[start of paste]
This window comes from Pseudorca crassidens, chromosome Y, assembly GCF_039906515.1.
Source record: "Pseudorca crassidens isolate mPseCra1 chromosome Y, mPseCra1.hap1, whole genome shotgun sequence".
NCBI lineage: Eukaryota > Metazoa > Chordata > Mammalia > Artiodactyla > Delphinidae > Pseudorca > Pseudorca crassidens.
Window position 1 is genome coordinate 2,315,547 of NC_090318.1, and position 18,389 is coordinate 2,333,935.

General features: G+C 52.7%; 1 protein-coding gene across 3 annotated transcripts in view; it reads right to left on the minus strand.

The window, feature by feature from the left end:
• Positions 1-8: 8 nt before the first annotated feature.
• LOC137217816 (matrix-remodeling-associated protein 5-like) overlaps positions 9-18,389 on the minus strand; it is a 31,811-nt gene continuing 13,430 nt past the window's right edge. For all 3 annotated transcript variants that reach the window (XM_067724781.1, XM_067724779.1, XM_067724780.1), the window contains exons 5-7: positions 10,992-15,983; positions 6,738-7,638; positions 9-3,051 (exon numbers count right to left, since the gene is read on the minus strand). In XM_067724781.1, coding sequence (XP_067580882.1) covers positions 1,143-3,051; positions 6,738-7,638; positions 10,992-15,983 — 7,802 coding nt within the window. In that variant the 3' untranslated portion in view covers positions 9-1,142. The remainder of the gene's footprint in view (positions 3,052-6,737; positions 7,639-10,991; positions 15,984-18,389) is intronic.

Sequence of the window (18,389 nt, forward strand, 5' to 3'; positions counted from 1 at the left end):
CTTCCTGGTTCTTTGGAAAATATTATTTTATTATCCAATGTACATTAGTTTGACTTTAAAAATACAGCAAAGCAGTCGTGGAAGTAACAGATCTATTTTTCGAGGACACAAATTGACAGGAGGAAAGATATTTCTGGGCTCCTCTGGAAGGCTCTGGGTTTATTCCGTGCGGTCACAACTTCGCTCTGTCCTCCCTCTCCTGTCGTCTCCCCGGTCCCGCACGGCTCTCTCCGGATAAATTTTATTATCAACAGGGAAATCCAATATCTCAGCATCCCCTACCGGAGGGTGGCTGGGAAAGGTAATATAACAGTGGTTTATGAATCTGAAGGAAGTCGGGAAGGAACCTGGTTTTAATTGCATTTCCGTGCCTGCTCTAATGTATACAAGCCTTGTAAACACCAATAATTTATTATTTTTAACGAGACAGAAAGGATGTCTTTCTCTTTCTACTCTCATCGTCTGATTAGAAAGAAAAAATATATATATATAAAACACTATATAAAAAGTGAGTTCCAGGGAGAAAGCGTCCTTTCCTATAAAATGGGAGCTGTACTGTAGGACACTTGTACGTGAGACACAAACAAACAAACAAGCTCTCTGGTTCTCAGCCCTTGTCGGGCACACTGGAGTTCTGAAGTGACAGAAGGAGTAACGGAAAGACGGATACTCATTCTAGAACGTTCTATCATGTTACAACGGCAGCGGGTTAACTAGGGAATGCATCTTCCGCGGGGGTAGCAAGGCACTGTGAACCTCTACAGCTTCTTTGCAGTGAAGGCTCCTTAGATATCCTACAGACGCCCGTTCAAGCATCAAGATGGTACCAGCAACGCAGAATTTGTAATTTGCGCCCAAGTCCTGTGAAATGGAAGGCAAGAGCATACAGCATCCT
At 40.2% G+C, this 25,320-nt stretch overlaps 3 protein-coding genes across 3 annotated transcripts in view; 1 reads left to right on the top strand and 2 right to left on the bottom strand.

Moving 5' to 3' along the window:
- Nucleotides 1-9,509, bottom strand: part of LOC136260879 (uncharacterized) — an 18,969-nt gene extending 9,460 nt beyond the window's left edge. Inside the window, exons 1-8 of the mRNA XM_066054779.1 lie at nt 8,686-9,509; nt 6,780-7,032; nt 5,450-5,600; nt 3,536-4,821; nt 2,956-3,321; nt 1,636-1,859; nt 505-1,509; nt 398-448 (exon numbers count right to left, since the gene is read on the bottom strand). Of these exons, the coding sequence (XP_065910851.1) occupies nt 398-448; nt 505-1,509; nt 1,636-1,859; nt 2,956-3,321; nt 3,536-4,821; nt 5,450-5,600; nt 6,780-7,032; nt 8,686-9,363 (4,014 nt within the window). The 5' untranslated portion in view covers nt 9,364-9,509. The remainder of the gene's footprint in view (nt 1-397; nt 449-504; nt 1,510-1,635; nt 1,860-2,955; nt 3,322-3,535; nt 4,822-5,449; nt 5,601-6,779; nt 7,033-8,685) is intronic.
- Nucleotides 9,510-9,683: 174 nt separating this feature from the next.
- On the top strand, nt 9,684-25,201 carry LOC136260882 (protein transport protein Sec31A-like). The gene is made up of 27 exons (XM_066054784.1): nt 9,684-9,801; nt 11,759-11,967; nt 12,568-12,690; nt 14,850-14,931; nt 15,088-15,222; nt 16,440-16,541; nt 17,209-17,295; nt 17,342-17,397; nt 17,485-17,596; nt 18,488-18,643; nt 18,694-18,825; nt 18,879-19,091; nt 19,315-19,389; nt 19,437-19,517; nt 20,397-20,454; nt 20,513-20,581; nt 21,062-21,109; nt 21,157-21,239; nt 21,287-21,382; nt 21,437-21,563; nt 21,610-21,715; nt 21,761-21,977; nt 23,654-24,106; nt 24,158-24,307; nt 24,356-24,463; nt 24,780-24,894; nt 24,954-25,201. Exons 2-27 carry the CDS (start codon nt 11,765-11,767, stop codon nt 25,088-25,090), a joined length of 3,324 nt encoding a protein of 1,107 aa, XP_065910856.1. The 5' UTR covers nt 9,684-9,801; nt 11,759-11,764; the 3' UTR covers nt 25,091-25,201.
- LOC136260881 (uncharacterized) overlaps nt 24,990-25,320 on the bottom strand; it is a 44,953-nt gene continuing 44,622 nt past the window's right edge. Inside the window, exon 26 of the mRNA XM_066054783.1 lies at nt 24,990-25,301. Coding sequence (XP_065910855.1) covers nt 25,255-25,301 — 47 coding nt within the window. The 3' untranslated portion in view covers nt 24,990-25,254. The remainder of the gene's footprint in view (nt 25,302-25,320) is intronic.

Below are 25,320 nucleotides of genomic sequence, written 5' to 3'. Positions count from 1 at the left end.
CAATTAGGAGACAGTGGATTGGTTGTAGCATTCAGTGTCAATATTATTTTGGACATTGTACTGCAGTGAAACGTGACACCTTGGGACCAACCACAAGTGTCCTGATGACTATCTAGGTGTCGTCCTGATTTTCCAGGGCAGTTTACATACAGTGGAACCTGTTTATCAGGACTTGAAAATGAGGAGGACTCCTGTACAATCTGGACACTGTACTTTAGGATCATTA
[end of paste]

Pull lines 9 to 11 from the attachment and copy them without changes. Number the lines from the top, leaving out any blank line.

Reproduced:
Sequence of the window (18,389 nt, forward strand, 5' to 3'; positions counted from 1 at the left end):
CTTCCTGGTTCTTTGGAAAATATTATTTTATTATCCAATGTACATTAGTTTGACTTTAAAAATACAGCAAAGCAGTCGTGGAAGTAACAGATCTATTTTTCGAGGACACAAATTGACAGGAGGAAAGATATTTCTGGGCTCCTCTGGAAGGCTCTGGGTTTATTCCGTGCGGTCACAACTTCGCTCTGTCCTCCCTCTCCTGTCGTCTCCCCGGTCCCGCACGGCTCTCTCCGGATAAATTTTATTATCAACAGGGAAATCCAATATCTCAGCATCCCCTACCGGAGGGTGGCTGGGAAAGGTAATATAACAGTGGTTTATGAATCTGAAGGAAGTCGGGAAGGAACCTGGTTTTAATTGCATTTCCGTGCCTGCTCTAATGTATACAAGCCTTGTAAACACCAATAATTTATTATTTTTAACGAGACAGAAAGGATGTCTTTCTCTTTCTACTCTCATCGTCTGATTAGAAAGAAAAAATATATATATATAAAACACTATATAAAAAGTGAGTTCCAGGGAGAAAGCGTCCTTTCCTATAAAATGGGAGCTGTACTGTAGGACACTTGTACGTGAGACACAAACAAACAAACAAGCTCTCTGGTTCTCAGCCCTTGTCGGGCACACTGGAGTTCTGAAGTGACAGAAGGAGTAACGGAAAGACGGATACTCATTCTAGAACGTTCTATCATGTTACAACGGCAGCGGGTTAACTAGGGAATGCATCTTCCGCGGGGGTAGCAAGGCACTGTGAACCTCTACAGCTTCTTTGCAGTGAAGGCTCCTTAGATATCCTACAGACGCCCGTTCAAGCATCAAGATGGTACCAGCAACGCAGAATTTGTAATTTGCGCCCAAGTCCTGTGAAATGGAAGGCAAGAGCATACAGCATCCT
At 40.2% G+C, this 25,320-nt stretch overlaps 3 protein-coding genes across 3 annotated transcripts in view; 1 reads left to right on the top strand and 2 right to left on the bottom strand.